Stefan Jackiw, who treated the Knoxville Symphony Orchestra audience to a dazzling performance of Bruch’s Scottish Fantasy – a piece that delivers all the virtuosic fireworks, but whose beauty absolutely rests on the pristine simplicity of its folk melodies.It was one of those magical nights when a performer exceeds expectations. And expectations were high for violinist
Jackiw is one of those performers who knocks off excruciatingly difficult passages with ease. Artists of his caliber, however, can sometimes overplay the melodic sections. Not so with Jackiw. He dialed back his rich sound (and gorgeous vibrato) to show us the true heart of the music, which lies in its simple, haunting melodies, not the fiery variations upon which they are based.
Jackiw is an energetic performer whose entire body conveys the music’s emotional path. His bow control is not to be believed, both at the beginning of the work (when a lesser player would be hard-pressed not to show at least a hint of nerves) and during one sustained low note that seemingly went on forever without a bow change. Jackiw’s tone kept spinning out and yet his bow was moving in what could only have been mere millimeters. Honestly, I’ve never seen anything like it.
Like most of us, I enjoy watching performers who are fun to watch. It’s a fairly basic desire on my part. I want to see someone who is connecting with the orchestra, conductor, and audience – oh, and to the work being performed. Jackiw has such incredible command of his instrument and the piece that there was never a moment of questioning whether he was up to the task. His body language seemed to say, "Sit back and I’ll take you on a wonderful journey and, trust me, I won’t let you miss a thing."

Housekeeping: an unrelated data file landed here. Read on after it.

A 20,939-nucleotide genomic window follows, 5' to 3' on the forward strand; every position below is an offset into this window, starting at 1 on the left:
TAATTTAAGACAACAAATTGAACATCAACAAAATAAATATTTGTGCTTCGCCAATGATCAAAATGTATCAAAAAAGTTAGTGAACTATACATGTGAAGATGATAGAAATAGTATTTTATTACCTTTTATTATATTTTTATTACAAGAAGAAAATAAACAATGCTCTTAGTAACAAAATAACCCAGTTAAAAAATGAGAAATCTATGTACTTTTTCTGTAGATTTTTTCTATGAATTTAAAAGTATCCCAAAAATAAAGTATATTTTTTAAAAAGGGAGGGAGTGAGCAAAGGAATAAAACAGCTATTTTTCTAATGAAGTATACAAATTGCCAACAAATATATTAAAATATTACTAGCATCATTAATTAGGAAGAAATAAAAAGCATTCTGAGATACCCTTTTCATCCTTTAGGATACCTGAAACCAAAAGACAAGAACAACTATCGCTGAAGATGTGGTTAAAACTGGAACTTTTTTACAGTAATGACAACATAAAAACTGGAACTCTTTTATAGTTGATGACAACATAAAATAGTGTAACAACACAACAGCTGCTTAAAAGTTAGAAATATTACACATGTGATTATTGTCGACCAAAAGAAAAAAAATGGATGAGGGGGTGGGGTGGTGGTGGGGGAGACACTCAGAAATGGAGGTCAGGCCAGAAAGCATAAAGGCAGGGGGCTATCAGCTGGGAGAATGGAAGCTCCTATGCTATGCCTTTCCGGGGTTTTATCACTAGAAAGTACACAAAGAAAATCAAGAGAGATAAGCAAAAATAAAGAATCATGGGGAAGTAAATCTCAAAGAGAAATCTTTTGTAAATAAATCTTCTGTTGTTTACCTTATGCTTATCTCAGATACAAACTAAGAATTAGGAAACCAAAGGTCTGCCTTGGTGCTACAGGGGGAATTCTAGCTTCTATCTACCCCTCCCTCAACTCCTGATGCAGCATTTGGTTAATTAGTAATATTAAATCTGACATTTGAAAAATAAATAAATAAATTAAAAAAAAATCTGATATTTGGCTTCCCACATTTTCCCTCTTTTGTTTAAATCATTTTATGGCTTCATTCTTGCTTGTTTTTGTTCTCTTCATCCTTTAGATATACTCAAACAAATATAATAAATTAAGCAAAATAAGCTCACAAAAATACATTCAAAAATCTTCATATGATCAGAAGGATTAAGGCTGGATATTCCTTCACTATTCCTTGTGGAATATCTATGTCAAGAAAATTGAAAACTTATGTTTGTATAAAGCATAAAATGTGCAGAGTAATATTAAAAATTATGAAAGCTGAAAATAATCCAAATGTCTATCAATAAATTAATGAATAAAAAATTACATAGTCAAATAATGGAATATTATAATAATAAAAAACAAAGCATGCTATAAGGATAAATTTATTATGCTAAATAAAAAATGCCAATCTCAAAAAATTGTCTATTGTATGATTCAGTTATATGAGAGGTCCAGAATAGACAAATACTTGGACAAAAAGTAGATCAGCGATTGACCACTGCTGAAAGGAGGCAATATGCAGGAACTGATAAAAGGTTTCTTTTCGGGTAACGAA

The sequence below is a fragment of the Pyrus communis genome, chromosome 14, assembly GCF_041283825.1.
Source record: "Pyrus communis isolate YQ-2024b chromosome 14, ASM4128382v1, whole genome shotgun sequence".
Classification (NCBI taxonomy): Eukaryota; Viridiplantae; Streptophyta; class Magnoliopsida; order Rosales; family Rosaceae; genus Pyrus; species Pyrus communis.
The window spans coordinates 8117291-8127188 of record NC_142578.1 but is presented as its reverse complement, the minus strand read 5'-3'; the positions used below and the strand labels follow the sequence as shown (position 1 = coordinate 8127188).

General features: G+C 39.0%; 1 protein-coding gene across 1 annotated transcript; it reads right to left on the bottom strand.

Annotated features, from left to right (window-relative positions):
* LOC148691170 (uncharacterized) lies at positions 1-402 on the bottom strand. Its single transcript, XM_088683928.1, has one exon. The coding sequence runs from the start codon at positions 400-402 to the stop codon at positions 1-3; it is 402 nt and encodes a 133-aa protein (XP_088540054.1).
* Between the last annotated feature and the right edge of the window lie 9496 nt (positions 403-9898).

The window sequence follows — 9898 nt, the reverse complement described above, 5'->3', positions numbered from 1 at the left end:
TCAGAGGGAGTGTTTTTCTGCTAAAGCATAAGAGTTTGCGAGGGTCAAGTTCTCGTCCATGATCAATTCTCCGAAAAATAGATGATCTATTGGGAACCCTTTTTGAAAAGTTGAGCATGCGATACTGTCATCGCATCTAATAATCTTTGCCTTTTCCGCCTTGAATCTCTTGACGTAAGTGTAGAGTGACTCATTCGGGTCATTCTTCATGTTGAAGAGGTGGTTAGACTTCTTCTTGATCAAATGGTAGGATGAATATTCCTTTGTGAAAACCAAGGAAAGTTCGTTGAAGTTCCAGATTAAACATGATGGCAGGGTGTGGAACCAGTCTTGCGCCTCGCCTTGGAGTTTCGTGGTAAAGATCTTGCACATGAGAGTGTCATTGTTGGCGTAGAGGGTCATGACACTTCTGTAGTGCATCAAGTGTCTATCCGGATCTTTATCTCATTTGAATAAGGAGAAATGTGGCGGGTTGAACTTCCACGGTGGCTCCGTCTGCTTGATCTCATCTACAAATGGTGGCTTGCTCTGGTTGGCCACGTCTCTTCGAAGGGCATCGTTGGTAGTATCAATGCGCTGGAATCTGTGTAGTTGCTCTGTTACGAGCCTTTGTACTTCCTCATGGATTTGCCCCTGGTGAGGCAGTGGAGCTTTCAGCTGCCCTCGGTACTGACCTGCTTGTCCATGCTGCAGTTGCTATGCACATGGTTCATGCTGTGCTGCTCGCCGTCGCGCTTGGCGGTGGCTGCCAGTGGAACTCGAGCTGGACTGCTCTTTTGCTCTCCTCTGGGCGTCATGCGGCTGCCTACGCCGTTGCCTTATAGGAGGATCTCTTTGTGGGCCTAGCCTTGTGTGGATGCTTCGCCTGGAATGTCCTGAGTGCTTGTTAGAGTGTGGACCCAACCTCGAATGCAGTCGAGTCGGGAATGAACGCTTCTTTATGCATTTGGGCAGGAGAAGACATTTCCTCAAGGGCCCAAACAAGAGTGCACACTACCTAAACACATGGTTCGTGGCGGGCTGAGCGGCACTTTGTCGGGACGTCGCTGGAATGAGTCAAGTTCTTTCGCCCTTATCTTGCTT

KSO Music Director Aram Demirjian was a worthy partner to Jackiw, attentive at every turn and matching his youthful enthusiasm bounce for bounce. The orchestra played with a sparkling confidence befitting a soloist of this stature. Special kudos to these principal players: Devan Jaquez, flute, Claire Chenette, oboe, and Jeffery Whaley, horn.
Also on the program was Anna Clyne's marvelously entertaining Pivot and Beethoven's ever-beautiful Symphony #6 (Pastoral).
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